John Wall, Nene and Martell Webster all needed extended sessions in the training room after the Wizards defeated the Atlanta Hawks, 108-101, on Saturday night at Verizon Center.
If there is a down side to the team emerging from the grind of playing four games in five nights in consecutive weeks with a 6-2 record, it was that the Wizards’ flimsy bench applied so much pressure on the starters to carry the load.
During those eight games, the reserves scored in double digits only four times. They accounted for 14 of the Wizards’ 108 points against Atlanta, but only two backups – Jan Vesely and Chris Singleton – played at least 15 minutes.
“We’ve had some good nights and some not-s0- good nights,” Coach Randy Wittman said of his backups. “I tell those guys that I’m searching right now. This is their opportunity to audition, to show me that they deserve to be out there. I’m using just about everybody in the minutes that I can, but I can’t wait around. The bottom line is, that we put ourselves in the position to win, and I’m not going to lose a game.”
In the second of back-to-back games, Webster and Marcin Gortat played 41 minutes. Wall played 39. Trevor Ariza played 38 and Nene, who missed the previous game with sore right Achilles’ tendon, logged 36. Bradley Beal, the NBA leader in minutes per game, already intimated that playing heavy minutes probably contributed to the stress injury in his right fibula. And Nene hobbled out of the locker room after the game, dragging the right leg that has been giving him so much grief this season.
In the past week, Webster played at least 40 minutes three times, Wall played at least 37 minutes three times, Gortat played at least 40 minutes twice and Ariza played at least 38 minutes twice. Nene played at least 35 minutes in the three games in which he played.
“Rest is always important, especially when you are playing a lot. We definitely need to get some production off the bench,” Ariza said. “It’s not like those guys are trying to play bad. It’s just rough. It’s a good thing we have a few days to work on some things. I’m positive the bench will get it together.”
But until Beal, Otto Porter Jr. (right hip) and Al Harrington (right knee) return from their respective injuries – or someone in the second unit steps up – Wittman said he probably won’t change much from what he’s been doing, especially given the playoffs-or-else edict from owner Ted Leonsis.
“I’m trying to do the best I can from the standpoint of getting smarter with a sub before a timeout, and let them get the timeout,” Wittman said. “Some of these guys are reaching into 40-plus, which I don’t like to do, but you know what, if we have to go out and win a game, we’re going to go out and win a game.”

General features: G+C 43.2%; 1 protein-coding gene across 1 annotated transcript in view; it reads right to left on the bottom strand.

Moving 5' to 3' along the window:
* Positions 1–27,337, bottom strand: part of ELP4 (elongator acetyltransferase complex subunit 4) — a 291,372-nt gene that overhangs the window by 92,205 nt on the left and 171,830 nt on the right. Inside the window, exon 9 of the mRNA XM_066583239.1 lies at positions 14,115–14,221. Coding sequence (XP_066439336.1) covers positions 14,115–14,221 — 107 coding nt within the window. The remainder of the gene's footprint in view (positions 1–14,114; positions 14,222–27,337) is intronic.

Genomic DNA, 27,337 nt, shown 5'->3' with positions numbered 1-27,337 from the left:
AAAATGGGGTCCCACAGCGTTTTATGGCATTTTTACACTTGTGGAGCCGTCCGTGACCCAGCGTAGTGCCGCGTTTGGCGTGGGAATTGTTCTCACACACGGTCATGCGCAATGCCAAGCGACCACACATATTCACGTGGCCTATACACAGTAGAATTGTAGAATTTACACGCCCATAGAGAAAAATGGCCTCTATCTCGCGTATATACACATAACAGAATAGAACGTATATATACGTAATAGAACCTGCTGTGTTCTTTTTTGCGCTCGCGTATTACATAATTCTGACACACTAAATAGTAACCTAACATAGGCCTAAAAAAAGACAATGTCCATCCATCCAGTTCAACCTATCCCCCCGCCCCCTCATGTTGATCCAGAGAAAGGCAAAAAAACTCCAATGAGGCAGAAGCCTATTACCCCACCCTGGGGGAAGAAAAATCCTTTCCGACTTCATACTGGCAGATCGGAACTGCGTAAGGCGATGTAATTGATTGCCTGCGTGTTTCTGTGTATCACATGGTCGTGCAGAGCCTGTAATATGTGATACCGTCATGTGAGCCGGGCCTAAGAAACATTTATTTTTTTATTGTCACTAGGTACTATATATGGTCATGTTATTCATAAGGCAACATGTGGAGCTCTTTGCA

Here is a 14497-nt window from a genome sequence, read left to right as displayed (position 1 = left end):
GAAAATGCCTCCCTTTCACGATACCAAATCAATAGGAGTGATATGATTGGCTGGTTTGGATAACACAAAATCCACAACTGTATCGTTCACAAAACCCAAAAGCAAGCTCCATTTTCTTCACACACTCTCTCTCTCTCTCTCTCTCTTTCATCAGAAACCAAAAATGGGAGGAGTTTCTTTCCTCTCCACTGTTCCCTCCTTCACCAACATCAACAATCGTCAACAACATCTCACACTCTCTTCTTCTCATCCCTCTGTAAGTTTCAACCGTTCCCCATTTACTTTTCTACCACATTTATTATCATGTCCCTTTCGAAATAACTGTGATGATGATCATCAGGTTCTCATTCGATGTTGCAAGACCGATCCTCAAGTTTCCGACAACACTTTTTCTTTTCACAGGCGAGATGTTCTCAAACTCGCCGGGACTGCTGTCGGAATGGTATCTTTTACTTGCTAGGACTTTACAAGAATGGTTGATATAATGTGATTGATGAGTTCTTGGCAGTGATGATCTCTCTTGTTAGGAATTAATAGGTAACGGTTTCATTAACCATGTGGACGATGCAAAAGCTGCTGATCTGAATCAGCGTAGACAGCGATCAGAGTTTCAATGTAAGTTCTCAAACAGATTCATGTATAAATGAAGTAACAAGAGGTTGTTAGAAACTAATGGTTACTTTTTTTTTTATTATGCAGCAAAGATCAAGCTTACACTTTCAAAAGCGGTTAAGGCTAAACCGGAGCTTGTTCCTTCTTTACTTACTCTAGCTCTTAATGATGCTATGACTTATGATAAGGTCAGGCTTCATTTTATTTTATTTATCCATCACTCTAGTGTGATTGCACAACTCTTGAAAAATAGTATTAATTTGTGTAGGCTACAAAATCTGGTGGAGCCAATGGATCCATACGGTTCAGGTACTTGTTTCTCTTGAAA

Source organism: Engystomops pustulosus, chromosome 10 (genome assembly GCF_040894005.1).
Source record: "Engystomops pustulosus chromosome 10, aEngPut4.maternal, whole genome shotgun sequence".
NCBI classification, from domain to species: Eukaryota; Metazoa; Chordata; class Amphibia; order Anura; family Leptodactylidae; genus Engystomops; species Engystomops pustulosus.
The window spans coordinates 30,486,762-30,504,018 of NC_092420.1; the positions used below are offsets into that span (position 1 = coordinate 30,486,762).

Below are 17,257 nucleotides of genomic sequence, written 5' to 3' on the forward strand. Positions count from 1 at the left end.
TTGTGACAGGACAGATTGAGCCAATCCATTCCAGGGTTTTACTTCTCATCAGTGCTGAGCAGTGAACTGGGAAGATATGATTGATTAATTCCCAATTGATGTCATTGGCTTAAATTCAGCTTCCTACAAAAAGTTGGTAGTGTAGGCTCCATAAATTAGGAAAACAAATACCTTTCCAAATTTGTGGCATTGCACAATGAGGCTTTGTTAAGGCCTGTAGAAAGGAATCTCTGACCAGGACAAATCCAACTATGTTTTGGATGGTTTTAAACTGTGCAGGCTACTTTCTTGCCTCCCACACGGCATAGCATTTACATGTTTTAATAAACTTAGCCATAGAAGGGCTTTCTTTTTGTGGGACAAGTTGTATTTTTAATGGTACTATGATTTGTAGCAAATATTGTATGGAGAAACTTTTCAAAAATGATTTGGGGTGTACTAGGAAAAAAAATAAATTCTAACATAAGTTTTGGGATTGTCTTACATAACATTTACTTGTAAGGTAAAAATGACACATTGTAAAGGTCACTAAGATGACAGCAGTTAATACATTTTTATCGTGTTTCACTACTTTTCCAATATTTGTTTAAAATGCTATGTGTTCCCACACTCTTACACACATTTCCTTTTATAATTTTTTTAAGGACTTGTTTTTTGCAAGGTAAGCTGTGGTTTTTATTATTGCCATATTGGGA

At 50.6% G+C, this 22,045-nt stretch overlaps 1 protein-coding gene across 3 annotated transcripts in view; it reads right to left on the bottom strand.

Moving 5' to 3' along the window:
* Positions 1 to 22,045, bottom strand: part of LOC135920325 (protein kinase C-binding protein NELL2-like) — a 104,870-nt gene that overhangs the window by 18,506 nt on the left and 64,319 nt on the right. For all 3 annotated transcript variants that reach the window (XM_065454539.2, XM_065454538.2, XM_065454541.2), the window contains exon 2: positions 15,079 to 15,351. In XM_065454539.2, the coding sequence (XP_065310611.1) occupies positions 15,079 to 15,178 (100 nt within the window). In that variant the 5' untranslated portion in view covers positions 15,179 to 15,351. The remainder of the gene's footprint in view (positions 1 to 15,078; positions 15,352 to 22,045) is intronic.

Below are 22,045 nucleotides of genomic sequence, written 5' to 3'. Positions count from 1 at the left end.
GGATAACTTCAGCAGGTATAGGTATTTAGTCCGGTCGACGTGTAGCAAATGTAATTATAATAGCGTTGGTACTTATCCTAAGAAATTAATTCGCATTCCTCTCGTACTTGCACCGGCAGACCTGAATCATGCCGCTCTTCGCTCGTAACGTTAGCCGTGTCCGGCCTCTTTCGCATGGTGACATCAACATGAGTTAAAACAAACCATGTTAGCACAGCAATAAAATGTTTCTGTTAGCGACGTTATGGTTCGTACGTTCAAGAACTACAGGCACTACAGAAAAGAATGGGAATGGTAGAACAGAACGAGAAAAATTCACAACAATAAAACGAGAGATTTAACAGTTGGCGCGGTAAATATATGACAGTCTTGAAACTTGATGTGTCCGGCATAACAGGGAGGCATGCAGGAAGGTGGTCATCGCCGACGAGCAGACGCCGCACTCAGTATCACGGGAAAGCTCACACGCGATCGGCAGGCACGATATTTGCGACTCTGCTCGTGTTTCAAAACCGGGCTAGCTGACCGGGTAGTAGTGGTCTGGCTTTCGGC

Gortat suggested that exhaustion played a role in the Wizards’ inability to hold on to an 18-point lead against the Hawks. Atlanta chopped the lead to two before the Wizards regained control.
“It was a really tough game, because a lot of people was really tired and we hit a lot of fatigue in the end of the third and fourth quarter, but we ended up getting a win,” Gortat said. “We definitely felt that stretch in the past few weeks, we definitely felt in the last minute, a lot of people tired, barely moving. A lot of mistakes came from being fatigued.”
In his third game since returning from a broken left foot, Singleton got his most extended playing time and had four points, five rebounds and two steals. Vesely had four points, including two huge free throws. And Eric Maynor also had four points, but he had another poor performance backing up Wall. Kevin Seraphin had two points but Trevor Booker and Glen Rice Jr. didn’t play.
“Once in a blue moon they have a good game. They just got to be comfortable. It’s tough trying to find a rotation with certain guys being injured especially like Chris, he just got back,” Wall said. “Otto is coming back soon. You don’t know what you want to do, where you’re putting certain guys. I tell Glen Rice and all those young guys just keep working, putting in your time. … We’ll figure out what our bench should be like. We don’t even know who we’re going to play certain nights.”
In nine minutes, Maynor had a plus-minus of negative-nine. In one forgettable sequence, he lost his dribble out of bounds without getting any pressure from the defense and then shot an air ball three-pointer well over the rim. Maynor has the lowest total plus-minus of any Wizard this season at negative-97. Wittman said Maynor has to play more aggressively.
“Sometimes when you get into not playing confidently, you regress and instead of aggressive and overly aggressive, you tend to be too safe and you can’t do that,” Wittman said. “It makes things worse.”
Since moving into the starting lineup, Webster has been averaging 40.7 minutes, which would be the most in the NBA. He believes the intense workload will make the Wizards better in the long run.
“Trying to build a callus. We have to continue to play that way, next thing you know, you’ll be immune to that. It’ll be instinct. That’s the identity we want to have, of a grinding team that does all the dirty things and the little things,” Webster said. “It’s all we have. We’ve got to perform. The people that we have coming off the bench, even when I was on the second unit, you’ve got to perform. The guys that we have are capable of doing it, we just got to perform. We’re winning these games and hopefully we’re taking something from it, understanding that the second unit has to pick up where the first unit left off. It’s something we can do and we will.”